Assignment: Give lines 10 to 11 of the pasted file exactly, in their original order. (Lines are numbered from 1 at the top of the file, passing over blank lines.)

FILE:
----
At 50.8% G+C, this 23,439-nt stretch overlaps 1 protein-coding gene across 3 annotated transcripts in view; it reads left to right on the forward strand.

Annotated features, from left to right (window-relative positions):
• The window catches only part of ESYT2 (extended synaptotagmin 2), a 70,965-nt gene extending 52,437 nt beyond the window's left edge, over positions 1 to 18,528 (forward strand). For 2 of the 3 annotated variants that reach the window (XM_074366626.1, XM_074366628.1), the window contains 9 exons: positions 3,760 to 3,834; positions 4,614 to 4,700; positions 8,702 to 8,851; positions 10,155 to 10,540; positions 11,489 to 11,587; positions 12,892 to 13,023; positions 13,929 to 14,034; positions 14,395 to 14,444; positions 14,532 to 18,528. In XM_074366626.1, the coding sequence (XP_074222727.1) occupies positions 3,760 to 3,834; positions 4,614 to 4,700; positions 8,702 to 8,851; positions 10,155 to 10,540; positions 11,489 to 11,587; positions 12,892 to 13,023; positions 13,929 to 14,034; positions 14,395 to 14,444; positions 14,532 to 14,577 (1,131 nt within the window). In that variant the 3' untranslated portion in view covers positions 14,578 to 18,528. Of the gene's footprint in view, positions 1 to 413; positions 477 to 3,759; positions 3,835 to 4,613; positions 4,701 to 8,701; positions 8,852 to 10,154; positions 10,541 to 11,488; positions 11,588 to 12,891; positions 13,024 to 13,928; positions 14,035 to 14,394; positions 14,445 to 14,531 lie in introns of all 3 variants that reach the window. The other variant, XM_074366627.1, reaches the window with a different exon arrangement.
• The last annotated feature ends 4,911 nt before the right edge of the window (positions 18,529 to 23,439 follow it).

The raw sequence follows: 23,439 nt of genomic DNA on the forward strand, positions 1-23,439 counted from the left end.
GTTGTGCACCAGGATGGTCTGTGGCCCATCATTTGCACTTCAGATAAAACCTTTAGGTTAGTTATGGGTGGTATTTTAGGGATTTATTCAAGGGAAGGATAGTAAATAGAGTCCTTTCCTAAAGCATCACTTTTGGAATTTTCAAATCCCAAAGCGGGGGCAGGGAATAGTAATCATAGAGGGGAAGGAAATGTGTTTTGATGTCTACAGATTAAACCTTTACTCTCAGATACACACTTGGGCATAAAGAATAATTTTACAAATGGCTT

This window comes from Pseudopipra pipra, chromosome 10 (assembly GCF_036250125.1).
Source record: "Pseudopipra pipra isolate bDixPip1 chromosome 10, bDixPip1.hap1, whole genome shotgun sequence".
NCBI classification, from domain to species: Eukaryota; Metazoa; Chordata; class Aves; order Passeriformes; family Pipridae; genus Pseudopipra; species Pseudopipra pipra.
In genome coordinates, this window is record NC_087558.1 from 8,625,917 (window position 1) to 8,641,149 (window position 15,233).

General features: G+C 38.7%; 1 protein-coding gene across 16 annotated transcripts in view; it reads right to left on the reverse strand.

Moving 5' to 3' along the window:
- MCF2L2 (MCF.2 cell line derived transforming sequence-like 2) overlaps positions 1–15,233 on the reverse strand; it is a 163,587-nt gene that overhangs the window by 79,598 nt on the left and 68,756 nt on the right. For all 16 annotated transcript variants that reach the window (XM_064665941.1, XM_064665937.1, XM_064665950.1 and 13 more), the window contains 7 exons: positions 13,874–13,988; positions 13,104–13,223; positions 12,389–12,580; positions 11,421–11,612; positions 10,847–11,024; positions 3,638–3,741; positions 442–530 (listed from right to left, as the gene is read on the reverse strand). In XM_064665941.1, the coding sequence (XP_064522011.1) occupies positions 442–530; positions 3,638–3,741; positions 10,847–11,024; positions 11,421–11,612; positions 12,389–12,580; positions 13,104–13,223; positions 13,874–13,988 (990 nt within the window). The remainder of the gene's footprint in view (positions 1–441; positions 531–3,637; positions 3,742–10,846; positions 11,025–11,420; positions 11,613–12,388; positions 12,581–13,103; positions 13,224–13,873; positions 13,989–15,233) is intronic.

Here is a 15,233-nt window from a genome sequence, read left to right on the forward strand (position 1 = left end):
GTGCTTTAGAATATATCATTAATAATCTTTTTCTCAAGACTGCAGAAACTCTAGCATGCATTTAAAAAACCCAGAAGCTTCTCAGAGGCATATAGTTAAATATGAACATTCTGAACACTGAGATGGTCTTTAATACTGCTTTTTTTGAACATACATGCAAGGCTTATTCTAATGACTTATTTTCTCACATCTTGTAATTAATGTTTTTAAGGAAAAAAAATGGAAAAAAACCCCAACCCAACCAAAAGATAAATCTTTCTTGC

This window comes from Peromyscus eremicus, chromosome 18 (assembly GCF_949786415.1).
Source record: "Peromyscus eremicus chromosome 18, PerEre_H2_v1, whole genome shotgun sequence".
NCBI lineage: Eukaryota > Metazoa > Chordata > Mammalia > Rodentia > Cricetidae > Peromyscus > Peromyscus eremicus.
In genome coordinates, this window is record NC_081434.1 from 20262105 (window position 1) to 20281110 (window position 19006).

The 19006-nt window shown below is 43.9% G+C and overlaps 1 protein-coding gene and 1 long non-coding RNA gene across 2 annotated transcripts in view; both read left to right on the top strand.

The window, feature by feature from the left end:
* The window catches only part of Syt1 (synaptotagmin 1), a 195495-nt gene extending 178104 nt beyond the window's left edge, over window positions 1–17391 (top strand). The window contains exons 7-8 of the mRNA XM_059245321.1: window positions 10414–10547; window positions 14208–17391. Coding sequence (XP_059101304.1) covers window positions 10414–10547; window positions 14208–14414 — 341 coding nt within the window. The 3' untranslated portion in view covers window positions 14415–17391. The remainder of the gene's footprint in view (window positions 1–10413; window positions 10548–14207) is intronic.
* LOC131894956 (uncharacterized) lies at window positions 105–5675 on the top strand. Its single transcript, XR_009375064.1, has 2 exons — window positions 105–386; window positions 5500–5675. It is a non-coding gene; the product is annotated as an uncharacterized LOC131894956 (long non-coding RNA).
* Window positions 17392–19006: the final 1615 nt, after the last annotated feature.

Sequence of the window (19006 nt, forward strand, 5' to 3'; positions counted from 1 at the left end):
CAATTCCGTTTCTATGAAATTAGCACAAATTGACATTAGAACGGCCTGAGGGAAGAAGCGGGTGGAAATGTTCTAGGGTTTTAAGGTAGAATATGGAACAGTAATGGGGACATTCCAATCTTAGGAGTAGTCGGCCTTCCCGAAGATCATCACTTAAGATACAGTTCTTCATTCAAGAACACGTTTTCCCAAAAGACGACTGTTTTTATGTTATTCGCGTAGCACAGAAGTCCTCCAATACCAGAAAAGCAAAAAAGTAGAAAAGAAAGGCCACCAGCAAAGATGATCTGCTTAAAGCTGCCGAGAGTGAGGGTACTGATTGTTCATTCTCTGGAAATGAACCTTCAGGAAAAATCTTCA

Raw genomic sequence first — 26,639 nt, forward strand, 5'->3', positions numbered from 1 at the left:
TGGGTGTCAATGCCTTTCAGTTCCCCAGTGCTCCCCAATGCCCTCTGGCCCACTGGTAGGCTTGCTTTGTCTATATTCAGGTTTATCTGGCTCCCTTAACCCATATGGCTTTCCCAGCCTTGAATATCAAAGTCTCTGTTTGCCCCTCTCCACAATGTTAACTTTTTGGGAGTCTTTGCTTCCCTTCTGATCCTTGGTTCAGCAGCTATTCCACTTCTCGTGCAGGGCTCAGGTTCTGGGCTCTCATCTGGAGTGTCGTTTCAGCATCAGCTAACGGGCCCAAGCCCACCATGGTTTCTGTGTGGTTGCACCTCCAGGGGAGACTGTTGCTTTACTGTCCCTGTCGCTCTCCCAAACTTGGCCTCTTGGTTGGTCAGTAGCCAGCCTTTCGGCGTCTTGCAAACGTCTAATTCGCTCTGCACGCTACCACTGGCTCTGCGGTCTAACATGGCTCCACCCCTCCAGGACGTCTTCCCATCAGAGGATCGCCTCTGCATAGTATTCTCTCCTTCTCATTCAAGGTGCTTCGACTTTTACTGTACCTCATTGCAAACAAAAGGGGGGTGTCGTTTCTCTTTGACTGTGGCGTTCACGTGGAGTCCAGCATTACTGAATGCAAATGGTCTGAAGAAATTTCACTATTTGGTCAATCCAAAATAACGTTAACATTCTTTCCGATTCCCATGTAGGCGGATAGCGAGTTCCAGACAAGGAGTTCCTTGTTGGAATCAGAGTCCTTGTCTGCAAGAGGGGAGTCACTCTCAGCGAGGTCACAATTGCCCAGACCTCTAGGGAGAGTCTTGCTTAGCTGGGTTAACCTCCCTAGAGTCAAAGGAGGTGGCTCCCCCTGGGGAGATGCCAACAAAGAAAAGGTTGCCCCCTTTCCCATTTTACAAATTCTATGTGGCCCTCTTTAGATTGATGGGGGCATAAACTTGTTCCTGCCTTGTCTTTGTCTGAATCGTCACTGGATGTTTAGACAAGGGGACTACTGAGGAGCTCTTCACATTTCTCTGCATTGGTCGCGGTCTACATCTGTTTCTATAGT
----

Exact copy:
In genome coordinates, this window is record NC_087558.1 from 8,625,917 (window position 1) to 8,641,149 (window position 15,233).

General features: G+C 38.7%; 1 protein-coding gene across 16 annotated transcripts in view; it reads right to left on the reverse strand.